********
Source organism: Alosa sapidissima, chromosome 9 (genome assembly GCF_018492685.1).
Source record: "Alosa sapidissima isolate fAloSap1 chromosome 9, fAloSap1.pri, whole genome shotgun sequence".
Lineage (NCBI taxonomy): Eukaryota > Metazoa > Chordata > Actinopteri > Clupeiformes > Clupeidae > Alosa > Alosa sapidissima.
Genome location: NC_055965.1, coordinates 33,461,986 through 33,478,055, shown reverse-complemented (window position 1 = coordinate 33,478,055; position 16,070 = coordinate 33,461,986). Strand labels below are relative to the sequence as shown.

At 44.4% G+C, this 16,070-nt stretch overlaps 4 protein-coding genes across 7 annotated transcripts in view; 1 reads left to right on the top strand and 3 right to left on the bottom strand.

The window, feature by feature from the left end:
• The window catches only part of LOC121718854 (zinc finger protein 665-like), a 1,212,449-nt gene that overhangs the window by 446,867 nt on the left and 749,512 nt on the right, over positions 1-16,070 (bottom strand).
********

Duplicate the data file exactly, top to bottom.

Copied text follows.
Source organism: Alosa sapidissima, chromosome 9 (genome assembly GCF_018492685.1).
Source record: "Alosa sapidissima isolate fAloSap1 chromosome 9, fAloSap1.pri, whole genome shotgun sequence".
Lineage (NCBI taxonomy): Eukaryota > Metazoa > Chordata > Actinopteri > Clupeiformes > Clupeidae > Alosa > Alosa sapidissima.
Genome location: NC_055965.1, coordinates 33,461,986 through 33,478,055, shown reverse-complemented (window position 1 = coordinate 33,478,055; position 16,070 = coordinate 33,461,986). Strand labels below are relative to the sequence as shown.

At 44.4% G+C, this 16,070-nt stretch overlaps 4 protein-coding genes across 7 annotated transcripts in view; 1 reads left to right on the top strand and 3 right to left on the bottom strand.

The window, feature by feature from the left end:
• The window catches only part of LOC121718854 (zinc finger protein 665-like), a 1,212,449-nt gene that overhangs the window by 446,867 nt on the left and 749,512 nt on the right, over positions 1-16,070 (bottom strand).